The right way to save is to increase the value of the product sourced without increasing the price, so that even if costs stay constant, value increases and allow for an increased revenue stream.

So what’s the wrong way to save? Capital manipulation. In particular, earlier customer payment and later supplier payment.

The majority of analysts, accountants, and consultants, especially the unenlightened ones, will dazzle you with calculations that show how if you decrease accounts receivable from 30 days to 15 days and extend accounts payable from 30 days to 60 days, the extra 45 days of working capital you have will save you a fortune as you’ll either have to borrow less or can invest more and generate a huge savings on every Million that stays in your coffers an extra 30 to 60 days.

For example, if you have an annual cost of capital of 6% and you typically have to borrow 50% of required working capital to pay your suppliers on a timely basis, you will be paying:

  06% ACC   12% ACC  
Borrowed Amount 30 days 60 days 30 days 60 days
1 M  5,000 10,000 10,000 20,000
10 M  50,000 100,000 100,000 200,000
50 M   250,000   500,000   500,000 1,000,000

And as soon as a CFO at a mid-size company believes that if he can squeak out an extra 60 days across 50 Million of expenditure at 6%, he can save £500,000, a blind mandate to delay payment terms and expedite payment collection goes out across the board. And then CFO pats himself on the back and goes on a well deserved corporate retreat to the next conference he can find at a mountain resort.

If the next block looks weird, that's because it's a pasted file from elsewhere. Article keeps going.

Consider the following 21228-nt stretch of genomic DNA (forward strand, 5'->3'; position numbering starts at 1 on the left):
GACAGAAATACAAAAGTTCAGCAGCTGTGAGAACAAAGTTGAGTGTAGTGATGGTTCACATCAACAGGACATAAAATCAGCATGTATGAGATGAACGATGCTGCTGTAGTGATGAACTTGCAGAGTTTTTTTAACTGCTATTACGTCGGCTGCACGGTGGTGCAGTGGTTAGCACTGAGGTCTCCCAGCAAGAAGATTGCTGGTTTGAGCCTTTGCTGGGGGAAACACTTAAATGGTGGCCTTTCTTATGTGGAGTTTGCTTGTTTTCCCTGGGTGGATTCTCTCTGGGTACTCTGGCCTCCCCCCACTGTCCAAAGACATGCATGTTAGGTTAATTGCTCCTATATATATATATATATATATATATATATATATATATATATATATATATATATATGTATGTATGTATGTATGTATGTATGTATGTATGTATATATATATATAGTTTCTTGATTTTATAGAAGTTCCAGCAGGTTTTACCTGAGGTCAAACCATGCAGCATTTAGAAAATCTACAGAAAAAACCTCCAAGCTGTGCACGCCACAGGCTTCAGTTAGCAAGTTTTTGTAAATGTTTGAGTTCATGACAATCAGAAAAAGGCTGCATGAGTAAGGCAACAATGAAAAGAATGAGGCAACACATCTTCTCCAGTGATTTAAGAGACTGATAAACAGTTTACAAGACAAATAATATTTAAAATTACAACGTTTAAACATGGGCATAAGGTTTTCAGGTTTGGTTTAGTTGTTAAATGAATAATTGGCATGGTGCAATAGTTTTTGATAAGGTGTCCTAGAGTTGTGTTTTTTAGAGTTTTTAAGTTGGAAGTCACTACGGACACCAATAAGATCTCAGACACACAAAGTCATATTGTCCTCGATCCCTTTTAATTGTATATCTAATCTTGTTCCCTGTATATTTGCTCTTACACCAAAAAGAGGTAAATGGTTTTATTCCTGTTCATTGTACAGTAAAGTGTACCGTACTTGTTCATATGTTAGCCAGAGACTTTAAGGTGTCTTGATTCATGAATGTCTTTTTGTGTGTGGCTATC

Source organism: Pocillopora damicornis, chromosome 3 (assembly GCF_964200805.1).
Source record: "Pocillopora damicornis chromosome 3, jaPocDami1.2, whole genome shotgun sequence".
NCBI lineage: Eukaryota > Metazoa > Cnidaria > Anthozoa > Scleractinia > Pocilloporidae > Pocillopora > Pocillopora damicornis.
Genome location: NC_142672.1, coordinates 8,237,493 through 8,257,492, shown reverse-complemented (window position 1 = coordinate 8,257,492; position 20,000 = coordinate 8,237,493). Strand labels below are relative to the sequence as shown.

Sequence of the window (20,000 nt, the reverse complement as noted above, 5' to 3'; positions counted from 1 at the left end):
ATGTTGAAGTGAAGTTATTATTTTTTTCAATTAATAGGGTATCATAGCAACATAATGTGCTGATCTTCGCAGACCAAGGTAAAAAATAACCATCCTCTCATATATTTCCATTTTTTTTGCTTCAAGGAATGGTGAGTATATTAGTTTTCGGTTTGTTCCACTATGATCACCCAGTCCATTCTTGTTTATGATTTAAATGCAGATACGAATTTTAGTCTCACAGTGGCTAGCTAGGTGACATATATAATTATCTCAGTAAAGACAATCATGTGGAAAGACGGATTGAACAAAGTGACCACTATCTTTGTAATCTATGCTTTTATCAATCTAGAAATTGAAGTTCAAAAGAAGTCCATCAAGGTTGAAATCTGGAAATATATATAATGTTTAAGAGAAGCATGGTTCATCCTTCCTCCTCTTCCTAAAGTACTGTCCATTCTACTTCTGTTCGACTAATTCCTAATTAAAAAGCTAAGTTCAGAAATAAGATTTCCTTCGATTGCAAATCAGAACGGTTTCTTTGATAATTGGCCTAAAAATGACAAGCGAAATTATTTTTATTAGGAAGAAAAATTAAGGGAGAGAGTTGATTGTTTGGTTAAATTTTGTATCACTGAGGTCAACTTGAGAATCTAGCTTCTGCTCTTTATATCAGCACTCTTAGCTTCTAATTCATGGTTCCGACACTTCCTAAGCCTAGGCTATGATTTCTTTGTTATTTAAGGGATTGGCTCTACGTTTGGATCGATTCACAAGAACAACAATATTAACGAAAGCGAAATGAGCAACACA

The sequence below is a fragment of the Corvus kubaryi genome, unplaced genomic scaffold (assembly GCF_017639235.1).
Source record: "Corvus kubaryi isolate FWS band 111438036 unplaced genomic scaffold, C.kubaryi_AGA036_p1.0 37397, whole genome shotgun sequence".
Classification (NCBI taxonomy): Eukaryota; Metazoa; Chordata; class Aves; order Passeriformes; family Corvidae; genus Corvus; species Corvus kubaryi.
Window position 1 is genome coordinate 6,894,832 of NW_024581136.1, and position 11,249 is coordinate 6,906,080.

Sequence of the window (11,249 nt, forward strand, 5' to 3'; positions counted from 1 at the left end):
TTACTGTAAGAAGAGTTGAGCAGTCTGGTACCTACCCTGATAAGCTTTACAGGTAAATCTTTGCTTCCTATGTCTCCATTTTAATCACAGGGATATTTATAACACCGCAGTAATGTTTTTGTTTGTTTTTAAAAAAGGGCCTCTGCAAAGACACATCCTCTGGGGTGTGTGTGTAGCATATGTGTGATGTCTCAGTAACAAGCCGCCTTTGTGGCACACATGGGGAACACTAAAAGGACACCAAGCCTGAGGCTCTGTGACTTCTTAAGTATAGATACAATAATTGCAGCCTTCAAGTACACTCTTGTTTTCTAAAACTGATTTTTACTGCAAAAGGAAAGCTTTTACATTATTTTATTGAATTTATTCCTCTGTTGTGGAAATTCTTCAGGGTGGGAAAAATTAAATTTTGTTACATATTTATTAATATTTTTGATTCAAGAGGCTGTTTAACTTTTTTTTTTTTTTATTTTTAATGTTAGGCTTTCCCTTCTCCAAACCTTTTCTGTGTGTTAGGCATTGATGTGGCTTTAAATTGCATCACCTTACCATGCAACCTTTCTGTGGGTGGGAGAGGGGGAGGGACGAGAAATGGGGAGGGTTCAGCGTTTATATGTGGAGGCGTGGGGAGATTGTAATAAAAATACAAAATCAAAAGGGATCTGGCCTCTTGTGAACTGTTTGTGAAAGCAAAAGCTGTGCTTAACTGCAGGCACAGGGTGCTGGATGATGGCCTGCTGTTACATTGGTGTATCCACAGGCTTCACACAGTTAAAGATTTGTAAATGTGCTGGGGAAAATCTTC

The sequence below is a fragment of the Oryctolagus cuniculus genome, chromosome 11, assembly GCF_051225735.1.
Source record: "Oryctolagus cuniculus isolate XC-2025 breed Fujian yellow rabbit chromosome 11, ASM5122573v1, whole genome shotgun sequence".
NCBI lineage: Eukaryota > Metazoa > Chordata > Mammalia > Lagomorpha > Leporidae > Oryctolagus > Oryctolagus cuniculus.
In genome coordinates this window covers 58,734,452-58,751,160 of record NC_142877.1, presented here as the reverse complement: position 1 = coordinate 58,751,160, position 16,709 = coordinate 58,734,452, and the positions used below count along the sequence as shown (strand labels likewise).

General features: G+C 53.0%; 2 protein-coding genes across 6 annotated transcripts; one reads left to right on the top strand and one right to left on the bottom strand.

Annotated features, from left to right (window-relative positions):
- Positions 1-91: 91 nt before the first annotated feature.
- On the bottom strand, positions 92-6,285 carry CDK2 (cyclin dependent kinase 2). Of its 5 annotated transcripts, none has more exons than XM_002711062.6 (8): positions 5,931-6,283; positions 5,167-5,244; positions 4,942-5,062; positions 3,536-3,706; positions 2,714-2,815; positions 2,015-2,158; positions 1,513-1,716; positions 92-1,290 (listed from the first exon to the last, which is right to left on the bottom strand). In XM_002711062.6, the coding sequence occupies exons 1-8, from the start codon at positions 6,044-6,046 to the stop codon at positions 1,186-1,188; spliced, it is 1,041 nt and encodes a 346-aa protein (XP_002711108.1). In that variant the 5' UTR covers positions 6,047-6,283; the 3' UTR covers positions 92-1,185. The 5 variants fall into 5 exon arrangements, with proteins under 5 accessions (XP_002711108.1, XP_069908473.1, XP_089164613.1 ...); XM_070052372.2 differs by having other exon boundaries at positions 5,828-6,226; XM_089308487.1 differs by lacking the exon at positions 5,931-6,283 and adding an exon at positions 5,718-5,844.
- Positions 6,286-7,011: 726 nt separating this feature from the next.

But what actually happens?

If you do the proper calculation, which is:

You see that very little is actually saved because the savings is on the cost of capital for the payment days of the amount, NOT cost of capital for the payment amount. Which is a much smaller number. If you do this calculation, the real numbers are:

  06% ACC   12% ACC  
Borrowed Amount 30 days 60 days 30 days 60 days
1 M  500 1,000 1,000 2,000
10 M  5000 10,000 10,000 20,000
50 M   25,000   50,000   50,000 100,000

Remember, in the long run, the payments still have to be made and, most importantly, still have to be made on a monthly basis. So while you might see a savings the first month, there will be no further savings because all you have done is shifted all payments ahead by x days. A payment delayed is not a payment negated.

Moreover, all you’ve really accomplished is p!ss!ng off the supplier. And any chance of being a customer of choice has been thrown under the bus, where you effectively threw the supplier, who now has to borrow more capital to stay in operation, often at a rate double yours. In other words, the whopping £5K you saved likely cost the supplier £10K and, at the end of the contract, the first thing they are going to do is increase their costs substantially to cover their loss. So, at the end of the day, your short term savings of £5K is likely going to cost you £15K or more (especially when you consider the value associated with being a customer of choice). But hey, the CFO is always right, right? Wrong!

Don’t believe the doctor? Check out this great piece over on the public defender‘s blog that goes through this calculation in even more detail.